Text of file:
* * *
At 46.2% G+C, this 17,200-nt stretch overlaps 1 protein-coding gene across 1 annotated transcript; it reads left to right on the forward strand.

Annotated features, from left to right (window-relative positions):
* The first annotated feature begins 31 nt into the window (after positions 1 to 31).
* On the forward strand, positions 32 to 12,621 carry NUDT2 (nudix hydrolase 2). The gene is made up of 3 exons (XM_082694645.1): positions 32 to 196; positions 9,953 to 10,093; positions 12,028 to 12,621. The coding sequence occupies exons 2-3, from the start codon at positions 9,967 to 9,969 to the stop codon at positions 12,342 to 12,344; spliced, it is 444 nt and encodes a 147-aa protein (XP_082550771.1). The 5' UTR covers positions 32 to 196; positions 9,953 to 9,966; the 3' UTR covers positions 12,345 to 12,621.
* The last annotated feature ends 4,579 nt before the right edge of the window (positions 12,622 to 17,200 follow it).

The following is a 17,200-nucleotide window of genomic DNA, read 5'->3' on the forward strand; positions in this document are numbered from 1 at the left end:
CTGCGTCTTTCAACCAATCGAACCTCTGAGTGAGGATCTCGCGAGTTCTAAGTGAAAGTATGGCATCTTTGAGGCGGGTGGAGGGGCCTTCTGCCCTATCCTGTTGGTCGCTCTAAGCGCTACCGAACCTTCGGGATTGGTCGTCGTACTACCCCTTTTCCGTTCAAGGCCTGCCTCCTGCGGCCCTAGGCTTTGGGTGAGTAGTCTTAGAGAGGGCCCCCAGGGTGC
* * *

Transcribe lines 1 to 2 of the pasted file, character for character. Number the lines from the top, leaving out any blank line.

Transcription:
At 46.2% G+C, this 17,200-nt stretch overlaps 1 protein-coding gene across 1 annotated transcript; it reads left to right on the forward strand.

Annotated features, from left to right (window-relative positions):